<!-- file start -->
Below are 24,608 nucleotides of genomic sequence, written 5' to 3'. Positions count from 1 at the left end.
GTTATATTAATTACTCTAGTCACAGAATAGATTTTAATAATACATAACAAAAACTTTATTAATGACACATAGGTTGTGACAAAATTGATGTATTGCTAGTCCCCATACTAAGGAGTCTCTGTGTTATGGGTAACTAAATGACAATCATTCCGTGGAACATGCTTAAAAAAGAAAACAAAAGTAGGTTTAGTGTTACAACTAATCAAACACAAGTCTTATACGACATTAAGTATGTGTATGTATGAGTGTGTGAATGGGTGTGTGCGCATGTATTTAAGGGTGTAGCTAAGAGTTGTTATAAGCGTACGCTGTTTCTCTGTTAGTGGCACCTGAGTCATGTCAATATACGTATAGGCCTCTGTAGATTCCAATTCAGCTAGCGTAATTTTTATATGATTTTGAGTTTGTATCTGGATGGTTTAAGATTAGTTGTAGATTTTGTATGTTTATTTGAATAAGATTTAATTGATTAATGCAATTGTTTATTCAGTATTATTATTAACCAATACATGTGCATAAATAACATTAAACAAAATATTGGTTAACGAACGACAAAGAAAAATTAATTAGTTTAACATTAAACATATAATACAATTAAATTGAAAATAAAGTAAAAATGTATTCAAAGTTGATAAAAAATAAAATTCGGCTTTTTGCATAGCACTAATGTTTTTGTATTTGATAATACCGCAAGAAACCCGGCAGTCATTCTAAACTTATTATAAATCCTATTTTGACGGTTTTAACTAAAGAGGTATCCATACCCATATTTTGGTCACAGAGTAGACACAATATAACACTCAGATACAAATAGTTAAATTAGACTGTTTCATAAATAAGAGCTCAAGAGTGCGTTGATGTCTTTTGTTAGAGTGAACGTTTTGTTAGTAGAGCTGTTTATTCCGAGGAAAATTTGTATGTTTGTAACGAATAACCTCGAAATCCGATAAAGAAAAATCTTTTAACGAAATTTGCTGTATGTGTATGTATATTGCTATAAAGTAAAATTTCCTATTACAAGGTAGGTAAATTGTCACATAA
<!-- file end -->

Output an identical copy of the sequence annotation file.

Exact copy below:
Below are 24,608 nucleotides of genomic sequence, written 5' to 3'. Positions count from 1 at the left end.
GTTATATTAATTACTCTAGTCACAGAATAGATTTTAATAATACATAACAAAAACTTTATTAATGACACATAGGTTGTGACAAAATTGATGTATTGCTAGTCCCCATACTAAGGAGTCTCTGTGTTATGGGTAACTAAATGACAATCATTCCGTGGAACATGCTTAAAAAAGAAAACAAAAGTAGGTTTAGTGTTACAACTAATCAAACACAAGTCTTATACGACATTAAGTATGTGTATGTATGAGTGTGTGAATGGGTGTGTGCGCATGTATTTAAGGGTGTAGCTAAGAGTTGTTATAAGCGTACGCTGTTTCTCTGTTAGTGGCACCTGAGTCATGTCAATATACGTATAGGCCTCTGTAGATTCCAATTCAGCTAGCGTAATTTTTATATGATTTTGAGTTTGTATCTGGATGGTTTAAGATTAGTTGTAGATTTTGTATGTTTATTTGAATAAGATTTAATTGATTAATGCAATTGTTTATTCAGTATTATTATTAACCAATACATGTGCATAAATAACATTAAACAAAATATTGGTTAACGAACGACAAAGAAAAATTAATTAGTTTAACATTAAACATATAATACAATTAAATTGAAAATAAAGTAAAAATGTATTCAAAGTTGATAAAAAATAAAATTCGGCTTTTTGCATAGCACTAATGTTTTTGTATTTGATAATACCGCAAGAAACCCGGCAGTCATTCTAAACTTATTATAAATCCTATTTTGACGGTTTTAACTAAAGAGGTATCCATACCCATATTTTGGTCACAGAGTAGACACAATATAACACTCAGATACAAATAGTTAAATTAGACTGTTTCATAAATAAGAGCTCAAGAGTGCGTTGATGTCTTTTGTTAGAGTGAACGTTTTGTTAGTAGAGCTGTTTATTCCGAGGAAAATTTGTATGTTTGTAACGAATAACCTCGAAATCCGATAAAGAAAAATCTTTTAACGAAATTTGCTGTATGTGTATGTATATTGCTATAAAGTAAAATTTCCTATTACAAGGTAGGTAAATTGTCACATAA